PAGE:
• Fatigue and/or fibromyalgia

  • Autoimmune diseases connected to leaky gut (as mentioned above)

  • Digestive issues—gas, bloating, constipation

  • Skin issues, including eczema, hives, rosacea, rashes

  • Seasonal allergies/chronic sinus infections

  • Dandruff (is yeast)

  • Skin and nail fungal infections (ringworm, athlete’s foot, tinea versicolor—when you get white spots in the sun): An external fungus can be an isolated issue, but is often a sign that the rest of the body is imbalanced.

  • Vaginal infections, UTIs

  • Sugar cravings: Sugar is food for yeast.

  • Mercury overload: Some alternative medicine experts think yeast overgrowths can manifest to surround and protect mercury in the body.


How do you test for Candida? Can people self-diagnose overgrowth?


The tests I use to diagnose Candida are:

ANTIBODIES: Check for total IgG, IgM, IgA antibodies to see if your immune system is mounting a response to an infection—i.e. if your levels are high. A low level of IgA (as outlined above), however, could indicate that you have a suppressed immune system and that your body is not able to mount a response. Also check for IgG, IgA, and IgM Candida antibodies in your blood—high levels of these antibodies indicate that you have a Candida overgrowth that your immune system is responding to. You don’t need to see a functional medicine doctor—any lab can order this blood test.

COMPLETE BLOOD COUNT (CBC): A low white blood cell count (WBC) has been associated with yeast overgrowth, as well as a high neutrophil and low lymphocyte count. Although not specific to yeast, I see this pattern frequently in patients with Candida overgrowth.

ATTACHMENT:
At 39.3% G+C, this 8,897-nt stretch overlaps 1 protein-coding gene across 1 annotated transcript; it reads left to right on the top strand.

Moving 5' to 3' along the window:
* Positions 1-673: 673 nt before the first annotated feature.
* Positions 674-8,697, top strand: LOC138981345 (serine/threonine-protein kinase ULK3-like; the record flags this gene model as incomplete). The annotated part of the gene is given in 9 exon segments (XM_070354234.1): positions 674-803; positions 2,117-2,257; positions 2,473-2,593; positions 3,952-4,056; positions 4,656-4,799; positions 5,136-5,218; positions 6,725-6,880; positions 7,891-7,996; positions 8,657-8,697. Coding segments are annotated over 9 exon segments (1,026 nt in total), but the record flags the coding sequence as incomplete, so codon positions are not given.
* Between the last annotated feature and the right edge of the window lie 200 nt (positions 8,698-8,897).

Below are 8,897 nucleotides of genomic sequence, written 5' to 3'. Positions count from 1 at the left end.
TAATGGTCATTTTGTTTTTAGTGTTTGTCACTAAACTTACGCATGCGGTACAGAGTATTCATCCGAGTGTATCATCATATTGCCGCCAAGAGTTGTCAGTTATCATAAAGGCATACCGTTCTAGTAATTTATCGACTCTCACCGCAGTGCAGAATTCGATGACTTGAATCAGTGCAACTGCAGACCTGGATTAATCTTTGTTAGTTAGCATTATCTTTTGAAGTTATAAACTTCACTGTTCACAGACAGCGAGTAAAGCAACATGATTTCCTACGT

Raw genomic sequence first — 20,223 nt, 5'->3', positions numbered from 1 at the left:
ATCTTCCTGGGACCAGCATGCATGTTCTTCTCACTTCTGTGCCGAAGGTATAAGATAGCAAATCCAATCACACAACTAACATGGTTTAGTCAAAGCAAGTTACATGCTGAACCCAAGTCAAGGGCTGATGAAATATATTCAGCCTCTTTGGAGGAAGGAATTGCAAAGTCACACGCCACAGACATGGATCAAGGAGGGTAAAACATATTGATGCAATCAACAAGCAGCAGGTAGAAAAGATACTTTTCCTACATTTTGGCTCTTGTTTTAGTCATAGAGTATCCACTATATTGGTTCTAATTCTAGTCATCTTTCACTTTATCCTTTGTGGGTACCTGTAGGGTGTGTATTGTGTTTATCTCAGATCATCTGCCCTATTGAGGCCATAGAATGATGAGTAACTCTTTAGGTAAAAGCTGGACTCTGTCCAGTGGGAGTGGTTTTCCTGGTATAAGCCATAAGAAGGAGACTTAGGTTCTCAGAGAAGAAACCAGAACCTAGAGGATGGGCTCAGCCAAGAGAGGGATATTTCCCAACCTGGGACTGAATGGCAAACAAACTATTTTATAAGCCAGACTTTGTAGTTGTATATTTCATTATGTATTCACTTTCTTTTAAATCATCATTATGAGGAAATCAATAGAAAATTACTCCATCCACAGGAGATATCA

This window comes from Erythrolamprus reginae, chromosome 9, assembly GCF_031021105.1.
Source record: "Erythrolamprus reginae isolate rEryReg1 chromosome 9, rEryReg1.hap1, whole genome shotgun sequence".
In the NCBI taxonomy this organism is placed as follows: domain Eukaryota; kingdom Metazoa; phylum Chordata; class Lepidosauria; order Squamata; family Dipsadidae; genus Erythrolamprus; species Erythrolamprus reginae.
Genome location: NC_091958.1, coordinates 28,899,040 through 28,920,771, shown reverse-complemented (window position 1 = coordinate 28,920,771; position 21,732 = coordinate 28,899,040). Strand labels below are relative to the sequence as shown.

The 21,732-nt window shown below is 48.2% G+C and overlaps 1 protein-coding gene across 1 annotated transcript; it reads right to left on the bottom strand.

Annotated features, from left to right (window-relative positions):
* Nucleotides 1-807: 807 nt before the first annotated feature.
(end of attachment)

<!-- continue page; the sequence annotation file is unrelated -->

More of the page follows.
STOOL TEST: You’ll need to seek out a functional medicine doctor, and ask for a comprehensive (rather than standard) stool test, which will include a check for Candida in your colon/lower intestines. (It will also check your level of IgA in stool.) From a stool test, the lab can usually identify the type of yeast (if it is not Candida) and the most effective treatment path.

URINE ORGANIX DYSBIOSIS TEST: Looks at a marker of the Candida waste product (like anything, yeast excretes waste) called d-Arabinitol. A high level indicates that there is yeast overgrowth in the upper gut/small intestines.

INFECTION: A swab of a yeast infection can be sent off to the lab for analysis to determine which type of yeast you have.

There is a self-spit test (find it with simple Google search)—which doesn’t have a lot of scientific data around it—that I know many of my patients have done on their own before coming into the office. Most of the time, I find the above tests confirm that the patient has an overgrowth, but again, the spit test is not as exacting as these medical tests.